Chris and Beth Clement had a fairytale life. High school sweethearts, they attended top colleges and built successful careers in law and real estate. They already had two beautiful children when Beth became pregnant with their third child in 2015.
Beth had a healthy pregnancy and was 38 weeks when she went into labor. At Lankenau Medical Center, when things didn’t progress, Beth’s OB-GYN decided that she should deliver via cesarean section. There’s nothing unusual about that, so neither Beth nor Chris were alarmed. “Labor and delivery are difficult,” says Beth. “But then you get to take your baby home, and all is well with the world.”
Theodore Jude Clement was born on Nov. 21, 2015. He died that same day. He weighed 6 pounds, 2 ounces and was 18 inches long. These details are important because they represent the entirety of his physical life on Earth. The Clements requested privacy about the cause of their son’s death, but clarified that neither Beth nor Teddy had any unusual medical circumstances. “We went into the OR with a baby with a heartbeat and came out without him,” Beth says. “It was that catastrophic.”
Catastrophic, but all too common. According to the March of Dimes, one in 160 pregnancies results in a stillbirth. The Centers for Disease Control and Prevention defines that as fetal deaths occuring after 20 weeks of pregnancy. Deaths before 20 weeks are classified as miscarriages.
Susan McAndrew helps families deal with both kinds of loss. The facilitator of Main Line Health’s perinatal bereavement committee, McAndrew oversees a team of 35 healthcare professionals. “We meet parents on the worst day of their lives,” she says.
McAndrew remembers when stillbirths and miscarriages were swept under the rug. Parents were told to go on with their lives as if nothing had happened. “New research shows that is not only unrealistic but potentially harmful,” she says. “Acknowledging the baby is needed. It’s a love parents will always have, and they need to grieve their loss.”
The Lankenau team initiated the grieving process, advising the Clements of various options. Beth and Chris made the most of every second they had with Teddy. Both sets of grandparents met Teddy, as did his siblings—Henry, who was almost 3 years old, and Grace, who was 18 months. Somehow, Beth and Chris found the strength to take a family photo. Chris, Henry and Grace gathered around Beth’s hospital bed as she held Teddy in her arms, his inert body swaddled like a newborn’s. “We have pictures of the five of us that are the only pictures we’ll ever have,” Beth says.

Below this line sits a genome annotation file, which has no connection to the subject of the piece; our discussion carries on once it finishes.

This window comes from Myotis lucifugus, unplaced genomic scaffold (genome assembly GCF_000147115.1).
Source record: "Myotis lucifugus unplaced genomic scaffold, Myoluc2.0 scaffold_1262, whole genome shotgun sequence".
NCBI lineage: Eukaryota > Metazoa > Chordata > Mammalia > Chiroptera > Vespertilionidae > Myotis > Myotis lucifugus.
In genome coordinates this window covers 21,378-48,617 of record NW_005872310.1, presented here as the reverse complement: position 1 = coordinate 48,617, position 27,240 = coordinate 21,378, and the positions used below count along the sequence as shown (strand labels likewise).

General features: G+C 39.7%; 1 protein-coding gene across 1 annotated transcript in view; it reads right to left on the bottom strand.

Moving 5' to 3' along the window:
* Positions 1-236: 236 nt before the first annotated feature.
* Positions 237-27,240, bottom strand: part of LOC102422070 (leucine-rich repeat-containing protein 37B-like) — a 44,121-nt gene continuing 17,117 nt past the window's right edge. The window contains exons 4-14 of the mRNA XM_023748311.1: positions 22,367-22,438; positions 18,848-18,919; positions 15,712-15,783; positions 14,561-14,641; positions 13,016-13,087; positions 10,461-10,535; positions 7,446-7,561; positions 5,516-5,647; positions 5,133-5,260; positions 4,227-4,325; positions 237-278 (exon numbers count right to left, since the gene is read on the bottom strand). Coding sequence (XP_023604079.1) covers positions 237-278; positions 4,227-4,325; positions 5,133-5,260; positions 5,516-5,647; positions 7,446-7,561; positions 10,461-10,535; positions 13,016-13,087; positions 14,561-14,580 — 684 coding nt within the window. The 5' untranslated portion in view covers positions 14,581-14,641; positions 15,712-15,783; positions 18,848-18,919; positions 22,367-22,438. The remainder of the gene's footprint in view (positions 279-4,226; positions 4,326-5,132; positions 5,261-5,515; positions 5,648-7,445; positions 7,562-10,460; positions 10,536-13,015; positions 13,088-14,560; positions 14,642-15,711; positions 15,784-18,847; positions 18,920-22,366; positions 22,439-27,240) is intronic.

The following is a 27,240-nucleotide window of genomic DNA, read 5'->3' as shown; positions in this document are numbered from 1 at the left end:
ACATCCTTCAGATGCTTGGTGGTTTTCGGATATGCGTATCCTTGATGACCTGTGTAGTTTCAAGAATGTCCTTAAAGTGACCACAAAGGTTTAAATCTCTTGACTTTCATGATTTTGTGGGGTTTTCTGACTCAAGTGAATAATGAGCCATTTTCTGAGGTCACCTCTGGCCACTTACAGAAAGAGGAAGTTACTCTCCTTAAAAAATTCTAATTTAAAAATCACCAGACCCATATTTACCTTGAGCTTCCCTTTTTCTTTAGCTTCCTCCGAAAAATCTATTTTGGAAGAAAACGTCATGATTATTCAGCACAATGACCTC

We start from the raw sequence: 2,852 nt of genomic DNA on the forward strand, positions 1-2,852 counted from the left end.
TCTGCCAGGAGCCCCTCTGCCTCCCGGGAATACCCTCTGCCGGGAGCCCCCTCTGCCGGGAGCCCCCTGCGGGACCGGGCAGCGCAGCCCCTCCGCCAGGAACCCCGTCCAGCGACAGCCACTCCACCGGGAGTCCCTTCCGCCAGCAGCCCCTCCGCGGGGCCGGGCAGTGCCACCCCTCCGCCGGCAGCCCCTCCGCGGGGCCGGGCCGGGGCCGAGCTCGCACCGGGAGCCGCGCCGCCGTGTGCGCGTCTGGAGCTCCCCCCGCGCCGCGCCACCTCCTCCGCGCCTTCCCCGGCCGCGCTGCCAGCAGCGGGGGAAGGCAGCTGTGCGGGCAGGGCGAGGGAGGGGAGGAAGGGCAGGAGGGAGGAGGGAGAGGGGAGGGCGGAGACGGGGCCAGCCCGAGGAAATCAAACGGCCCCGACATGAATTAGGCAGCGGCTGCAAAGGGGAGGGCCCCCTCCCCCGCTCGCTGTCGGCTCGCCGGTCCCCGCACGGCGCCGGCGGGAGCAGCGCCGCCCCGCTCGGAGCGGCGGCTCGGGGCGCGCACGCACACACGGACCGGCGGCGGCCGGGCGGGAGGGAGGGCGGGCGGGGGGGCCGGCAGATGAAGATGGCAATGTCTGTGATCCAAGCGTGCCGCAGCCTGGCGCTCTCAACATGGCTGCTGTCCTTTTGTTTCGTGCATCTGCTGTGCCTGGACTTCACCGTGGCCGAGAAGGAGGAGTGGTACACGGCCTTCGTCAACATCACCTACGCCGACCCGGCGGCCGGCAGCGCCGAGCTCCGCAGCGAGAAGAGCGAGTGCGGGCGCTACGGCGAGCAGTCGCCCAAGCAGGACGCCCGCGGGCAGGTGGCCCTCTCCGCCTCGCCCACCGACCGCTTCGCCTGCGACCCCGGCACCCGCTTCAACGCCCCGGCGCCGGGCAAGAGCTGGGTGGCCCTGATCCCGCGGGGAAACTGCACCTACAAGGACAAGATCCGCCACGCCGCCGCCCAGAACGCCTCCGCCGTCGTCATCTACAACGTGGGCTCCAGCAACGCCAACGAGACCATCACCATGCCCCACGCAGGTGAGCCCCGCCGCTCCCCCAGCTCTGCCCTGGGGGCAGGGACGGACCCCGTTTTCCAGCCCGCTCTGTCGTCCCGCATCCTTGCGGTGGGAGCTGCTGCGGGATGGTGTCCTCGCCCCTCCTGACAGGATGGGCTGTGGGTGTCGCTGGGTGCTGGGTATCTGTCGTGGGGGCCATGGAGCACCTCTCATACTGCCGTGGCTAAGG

Beth wishes she’d given Teddy a bath, read him a book, and put him in real clothes, instead of hospital garb. “I wanted to do a few more ‘mom’ things,” she says.
Teddy was born on a Saturday night. By Monday, the Clements knew they had to say goodbye. “Seeing the effects of time on Teddy was one of the most difficult parts,” Chris says. “It was hard for us to part with him, but we had to.”
Now, other families facing the same tragedy will have more time to spend with their babies. Using that bedside photo of their family, the Clements organized a fundraiser to buy seven Cuddle Cots, cradle-like baskets with discreet cooling devices that slow babies’ decomposition. Thanks to the money the Clements raised, all of MLH’s hospitals have Cuddle Cots, each with a plaque bearing Teddy’s name.
The Cuddle Cot campaign is part of the Clements’ grieving process, as was planting a tree at their neighborhood playground and pointing out rainbows that Teddy sends to his siblings. That healing is the result of counseling Beth and Chris got from mental-health professionals who specialize in perinatal deaths. Because of that help and their remarkably strong marriage, Chris and Beth are able to talk openly about Teddy, bringing awareness to the taboo topic of stillbirths.
Those babies are not forgotten. They have an important place in their families. The Clements will always honor Nov. 21 as Teddy’s birthday. And the fact that his birthday is also the day of his passing makes the commemoration more special.
Last year, they asked people to light candles in their homes and send pictures to them. The Clements received hundreds of photos from as far as Hong Kong. Teddy’s first birthday, along with his spirit, was celebrated around the world.